After 35 days of use, I’ve had no issues with the Shambala’s durability. In my experience, velcro is usually the first thing to wear out on paddling outerwear, but the velcro tabs on the waistband still look and feel new.
The nylon shell has also held up very well so far. I’ve worn the shorts on eight canyoning trips that required sliding down rocky natural slides on my butt, and they didn’t get any holes or tears.
Another concern with neoprene garments is their tendency to accumulate foul odors. I have been very careful about letting the shorts dry after use by pulling them inside out and hanging them up. Since the Shambala’s neoprene is relatively thin, the shorts do not seem to become too smelly if dried after each use. The shorts can also be machine washed if necessary.
While the Shambala shorts cost about $120 USD, I think that’s a fair price for them as a well-made, purpose-built piece. Those who are interested in less pricey options might check out the Immersion Research Courier Guide Shorts, which cost $85.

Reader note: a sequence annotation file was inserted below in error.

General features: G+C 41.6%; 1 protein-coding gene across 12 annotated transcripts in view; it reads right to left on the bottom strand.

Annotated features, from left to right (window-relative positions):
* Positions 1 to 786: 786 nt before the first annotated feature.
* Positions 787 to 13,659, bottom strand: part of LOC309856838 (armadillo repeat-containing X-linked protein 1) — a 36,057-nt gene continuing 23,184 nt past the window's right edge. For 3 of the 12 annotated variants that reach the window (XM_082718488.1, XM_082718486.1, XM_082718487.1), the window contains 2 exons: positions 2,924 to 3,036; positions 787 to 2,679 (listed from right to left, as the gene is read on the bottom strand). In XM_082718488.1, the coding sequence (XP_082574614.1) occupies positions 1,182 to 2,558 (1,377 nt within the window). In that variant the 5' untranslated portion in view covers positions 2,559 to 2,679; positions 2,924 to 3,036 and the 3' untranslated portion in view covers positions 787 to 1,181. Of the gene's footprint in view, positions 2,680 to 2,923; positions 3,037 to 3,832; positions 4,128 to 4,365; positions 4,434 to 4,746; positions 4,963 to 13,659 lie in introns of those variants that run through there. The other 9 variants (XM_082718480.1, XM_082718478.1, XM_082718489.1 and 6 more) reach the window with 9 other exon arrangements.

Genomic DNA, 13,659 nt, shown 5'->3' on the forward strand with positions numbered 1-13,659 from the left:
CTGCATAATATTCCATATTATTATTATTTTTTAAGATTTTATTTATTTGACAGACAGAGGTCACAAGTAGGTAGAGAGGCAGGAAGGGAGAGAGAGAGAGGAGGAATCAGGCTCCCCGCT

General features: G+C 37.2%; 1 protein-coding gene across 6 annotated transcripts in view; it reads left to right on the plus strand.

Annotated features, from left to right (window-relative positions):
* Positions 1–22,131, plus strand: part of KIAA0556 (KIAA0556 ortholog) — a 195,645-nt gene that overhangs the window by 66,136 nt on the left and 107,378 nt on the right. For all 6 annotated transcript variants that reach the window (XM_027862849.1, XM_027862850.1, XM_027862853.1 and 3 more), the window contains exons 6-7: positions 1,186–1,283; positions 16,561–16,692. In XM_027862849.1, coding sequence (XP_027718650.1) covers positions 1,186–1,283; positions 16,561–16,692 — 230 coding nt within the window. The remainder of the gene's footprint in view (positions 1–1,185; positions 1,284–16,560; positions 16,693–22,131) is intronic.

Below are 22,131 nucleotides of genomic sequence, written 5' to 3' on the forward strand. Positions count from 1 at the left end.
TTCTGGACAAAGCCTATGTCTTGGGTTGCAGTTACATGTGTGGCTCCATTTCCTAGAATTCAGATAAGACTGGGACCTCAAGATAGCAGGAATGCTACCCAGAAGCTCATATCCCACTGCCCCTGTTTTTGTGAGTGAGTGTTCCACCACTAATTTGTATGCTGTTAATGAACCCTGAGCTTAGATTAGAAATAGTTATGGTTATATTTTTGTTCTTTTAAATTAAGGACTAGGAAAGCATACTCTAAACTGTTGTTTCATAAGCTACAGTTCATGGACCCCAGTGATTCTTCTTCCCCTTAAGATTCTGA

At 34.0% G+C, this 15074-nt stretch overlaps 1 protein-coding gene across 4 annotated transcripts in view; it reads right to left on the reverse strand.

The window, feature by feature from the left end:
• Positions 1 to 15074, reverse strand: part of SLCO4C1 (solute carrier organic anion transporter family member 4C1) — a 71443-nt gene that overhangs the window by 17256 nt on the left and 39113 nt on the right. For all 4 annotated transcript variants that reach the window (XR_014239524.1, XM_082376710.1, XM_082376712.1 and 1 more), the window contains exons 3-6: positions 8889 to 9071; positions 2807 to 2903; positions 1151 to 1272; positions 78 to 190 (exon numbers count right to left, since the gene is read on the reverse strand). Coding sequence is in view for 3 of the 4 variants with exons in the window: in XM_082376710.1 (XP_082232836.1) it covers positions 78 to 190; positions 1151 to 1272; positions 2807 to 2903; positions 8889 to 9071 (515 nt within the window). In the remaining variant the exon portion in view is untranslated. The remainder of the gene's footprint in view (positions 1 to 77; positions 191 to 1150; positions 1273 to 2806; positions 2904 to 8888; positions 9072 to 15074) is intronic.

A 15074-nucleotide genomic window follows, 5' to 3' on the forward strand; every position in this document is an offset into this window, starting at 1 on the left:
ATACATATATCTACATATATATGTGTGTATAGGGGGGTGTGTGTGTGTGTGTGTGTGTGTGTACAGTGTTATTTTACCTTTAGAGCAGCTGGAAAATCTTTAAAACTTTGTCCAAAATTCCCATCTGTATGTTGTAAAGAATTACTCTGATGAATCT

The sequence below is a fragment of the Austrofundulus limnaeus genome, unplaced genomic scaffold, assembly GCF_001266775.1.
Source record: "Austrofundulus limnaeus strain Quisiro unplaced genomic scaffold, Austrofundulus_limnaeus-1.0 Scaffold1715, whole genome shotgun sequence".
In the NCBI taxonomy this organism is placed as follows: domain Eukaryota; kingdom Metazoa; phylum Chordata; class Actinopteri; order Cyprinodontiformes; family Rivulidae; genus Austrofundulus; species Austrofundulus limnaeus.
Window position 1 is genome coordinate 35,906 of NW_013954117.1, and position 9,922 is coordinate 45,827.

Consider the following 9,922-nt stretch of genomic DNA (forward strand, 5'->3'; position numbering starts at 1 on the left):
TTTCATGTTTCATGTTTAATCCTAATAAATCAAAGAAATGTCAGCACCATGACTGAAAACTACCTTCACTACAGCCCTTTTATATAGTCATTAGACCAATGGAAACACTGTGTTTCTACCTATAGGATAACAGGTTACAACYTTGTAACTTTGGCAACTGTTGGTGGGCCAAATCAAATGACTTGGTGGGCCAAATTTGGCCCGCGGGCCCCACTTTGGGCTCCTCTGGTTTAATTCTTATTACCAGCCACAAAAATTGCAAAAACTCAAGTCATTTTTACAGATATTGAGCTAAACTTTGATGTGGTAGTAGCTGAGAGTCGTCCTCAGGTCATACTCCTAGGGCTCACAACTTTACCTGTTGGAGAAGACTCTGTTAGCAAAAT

Another option would be to wear a neoprene layer under regular board shorts, but I find that to be less comfortable than wearing shorts with integrated shells and liners like the Shambala. Plus, most full price board shorts run around $50 and stand-alone neoprene shorts or pants can cost $60-$100, so you may end up spending around $120 anyway.
Sweet Protection’s Shambala shorts are an extremely versatile and well made piece of equipment that I would recommend to any boater who paddles in warm weather, but who always wants to be prepared for the unknown. They are an excellent option for conditions that do not warrant a drysuit or dry pants, but are too chilly for normal board shorts. The Shambala can be combined with other neoprene layers to wear in even colder conditions, and so far, they’ve always kept me comfortable while looking stylish, too.